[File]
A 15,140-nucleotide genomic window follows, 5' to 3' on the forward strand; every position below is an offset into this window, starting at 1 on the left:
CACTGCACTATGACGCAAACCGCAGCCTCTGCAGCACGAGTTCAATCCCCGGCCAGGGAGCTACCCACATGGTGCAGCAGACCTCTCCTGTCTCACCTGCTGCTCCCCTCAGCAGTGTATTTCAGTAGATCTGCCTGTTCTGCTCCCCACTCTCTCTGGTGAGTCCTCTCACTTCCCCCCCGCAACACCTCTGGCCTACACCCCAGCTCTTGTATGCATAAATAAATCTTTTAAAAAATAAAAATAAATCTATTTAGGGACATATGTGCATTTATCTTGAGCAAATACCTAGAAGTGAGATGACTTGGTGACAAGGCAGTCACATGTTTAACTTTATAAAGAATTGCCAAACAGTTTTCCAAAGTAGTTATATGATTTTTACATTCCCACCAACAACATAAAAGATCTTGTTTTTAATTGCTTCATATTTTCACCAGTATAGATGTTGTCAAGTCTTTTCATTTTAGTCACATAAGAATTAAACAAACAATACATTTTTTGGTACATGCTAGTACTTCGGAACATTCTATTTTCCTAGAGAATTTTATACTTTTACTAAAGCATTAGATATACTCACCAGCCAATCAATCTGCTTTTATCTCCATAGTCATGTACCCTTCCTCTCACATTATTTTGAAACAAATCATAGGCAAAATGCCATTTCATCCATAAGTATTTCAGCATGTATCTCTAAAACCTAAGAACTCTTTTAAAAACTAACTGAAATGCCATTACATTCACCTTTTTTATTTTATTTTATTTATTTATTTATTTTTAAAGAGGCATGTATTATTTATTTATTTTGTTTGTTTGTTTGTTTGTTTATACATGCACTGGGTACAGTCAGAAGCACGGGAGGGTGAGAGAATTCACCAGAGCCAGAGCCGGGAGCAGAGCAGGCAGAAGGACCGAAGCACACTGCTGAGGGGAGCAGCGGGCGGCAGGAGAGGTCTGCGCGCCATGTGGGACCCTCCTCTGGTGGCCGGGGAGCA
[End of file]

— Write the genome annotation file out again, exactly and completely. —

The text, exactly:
A 15,140-nucleotide genomic window follows, 5' to 3' on the forward strand; every position below is an offset into this window, starting at 1 on the left:
CACTGCACTATGACGCAAACCGCAGCCTCTGCAGCACGAGTTCAATCCCCGGCCAGGGAGCTACCCACATGGTGCAGCAGACCTCTCCTGTCTCACCTGCTGCTCCCCTCAGCAGTGTATTTCAGTAGATCTGCCTGTTCTGCTCCCCACTCTCTCTGGTGAGTCCTCTCACTTCCCCCCCGCAACACCTCTGGCCTACACCCCAGCTCTTGTATGCATAAATAAATCTTTTAAAAAATAAAAATAAATCTATTTAGGGACATATGTGCATTTATCTTGAGCAAATACCTAGAAGTGAGATGACTTGGTGACAAGGCAGTCACATGTTTAACTTTATAAAGAATTGCCAAACAGTTTTCCAAAGTAGTTATATGATTTTTACATTCCCACCAACAACATAAAAGATCTTGTTTTTAATTGCTTCATATTTTCACCAGTATAGATGTTGTCAAGTCTTTTCATTTTAGTCACATAAGAATTAAACAAACAATACATTTTTTGGTACATGCTAGTACTTCGGAACATTCTATTTTCCTAGAGAATTTTATACTTTTACTAAAGCATTAGATATACTCACCAGCCAATCAATCTGCTTTTATCTCCATAGTCATGTACCCTTCCTCTCACATTATTTTGAAACAAATCATAGGCAAAATGCCATTTCATCCATAAGTATTTCAGCATGTATCTCTAAAACCTAAGAACTCTTTTAAAAACTAACTGAAATGCCATTACATTCACCTTTTTTATTTTATTTTATTTATTTATTTATTTTTAAAGAGGCATGTATTATTTATTTATTTTGTTTGTTTGTTTGTTTGTTTATACATGCACTGGGTACAGTCAGAAGCACGGGAGGGTGAGAGAATTCACCAGAGCCAGAGCCGGGAGCAGAGCAGGCAGAAGGACCGAAGCACACTGCTGAGGGGAGCAGCGGGCGGCAGGAGAGGTCTGCGCGCCATGTGGGACCCTCCTCTGGTGGCCGGGGAGCA